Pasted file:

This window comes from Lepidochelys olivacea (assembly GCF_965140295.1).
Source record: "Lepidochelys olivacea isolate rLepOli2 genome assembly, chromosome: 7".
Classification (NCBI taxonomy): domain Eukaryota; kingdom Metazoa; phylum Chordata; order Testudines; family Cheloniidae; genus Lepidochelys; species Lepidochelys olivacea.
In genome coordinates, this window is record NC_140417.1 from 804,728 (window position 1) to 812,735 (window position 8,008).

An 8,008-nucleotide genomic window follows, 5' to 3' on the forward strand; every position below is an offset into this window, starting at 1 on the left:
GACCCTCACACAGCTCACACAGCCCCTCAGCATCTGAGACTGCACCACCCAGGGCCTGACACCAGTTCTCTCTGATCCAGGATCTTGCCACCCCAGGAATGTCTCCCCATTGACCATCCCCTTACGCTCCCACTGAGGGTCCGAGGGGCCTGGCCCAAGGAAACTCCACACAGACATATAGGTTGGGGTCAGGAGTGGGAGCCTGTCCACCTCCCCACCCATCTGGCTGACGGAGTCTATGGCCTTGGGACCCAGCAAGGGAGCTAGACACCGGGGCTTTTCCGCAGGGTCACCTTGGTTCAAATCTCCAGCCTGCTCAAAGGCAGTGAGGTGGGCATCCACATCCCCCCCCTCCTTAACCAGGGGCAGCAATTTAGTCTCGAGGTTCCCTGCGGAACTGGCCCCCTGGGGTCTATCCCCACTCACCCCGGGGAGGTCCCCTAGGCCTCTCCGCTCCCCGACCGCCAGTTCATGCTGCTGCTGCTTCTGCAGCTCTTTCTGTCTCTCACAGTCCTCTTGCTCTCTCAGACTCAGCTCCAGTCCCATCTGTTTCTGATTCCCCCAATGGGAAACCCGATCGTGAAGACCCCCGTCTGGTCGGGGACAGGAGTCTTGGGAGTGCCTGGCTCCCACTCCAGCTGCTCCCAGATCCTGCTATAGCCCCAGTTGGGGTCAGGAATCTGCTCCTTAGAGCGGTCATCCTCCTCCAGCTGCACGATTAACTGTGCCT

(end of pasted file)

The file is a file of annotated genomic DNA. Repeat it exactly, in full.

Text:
This window comes from Lepidochelys olivacea (assembly GCF_965140295.1).
Source record: "Lepidochelys olivacea isolate rLepOli2 genome assembly, chromosome: 7".
Classification (NCBI taxonomy): domain Eukaryota; kingdom Metazoa; phylum Chordata; order Testudines; family Cheloniidae; genus Lepidochelys; species Lepidochelys olivacea.
In genome coordinates, this window is record NC_140417.1 from 804,728 (window position 1) to 812,735 (window position 8,008).

An 8,008-nucleotide genomic window follows, 5' to 3' on the forward strand; every position below is an offset into this window, starting at 1 on the left:
GACCCTCACACAGCTCACACAGCCCCTCAGCATCTGAGACTGCACCACCCAGGGCCTGACACCAGTTCTCTCTGATCCAGGATCTTGCCACCCCAGGAATGTCTCCCCATTGACCATCCCCTTACGCTCCCACTGAGGGTCCGAGGGGCCTGGCCCAAGGAAACTCCACACAGACATATAGGTTGGGGTCAGGAGTGGGAGCCTGTCCACCTCCCCACCCATCTGGCTGACGGAGTCTATGGCCTTGGGACCCAGCAAGGGAGCTAGACACCGGGGCTTTTCCGCAGGGTCACCTTGGTTCAAATCTCCAGCCTGCTCAAAGGCAGTGAGGTGGGCATCCACATCCCCCCCCTCCTTAACCAGGGGCAGCAATTTAGTCTCGAGGTTCCCTGCGGAACTGGCCCCCTGGGGTCTATCCCCACTCACCCCGGGGAGGTCCCCTAGGCCTCTCCGCTCCCCGACCGCCAGTTCATGCTGCTGCTGCTTCTGCAGCTCTTTCTGTCTCTCACAGTCCTCTTGCTCTCTCAGACTCAGCTCCAGTCCCATCTGTTTCTGATTCCCCCAATGGGAAACCCGATCGTGAAGACCCCCGTCTGGTCGGGGACAGGAGTCTTGGGAGTGCCTGGCTCCCACTCCAGCTGCTCCCAGATCCTGCTATAGCCCCAGTTGGGGTCAGGAATCTGCTCCTTAGAGCGGTCATCCTCCTCCAGCTGCACGATTAACTGTGCCT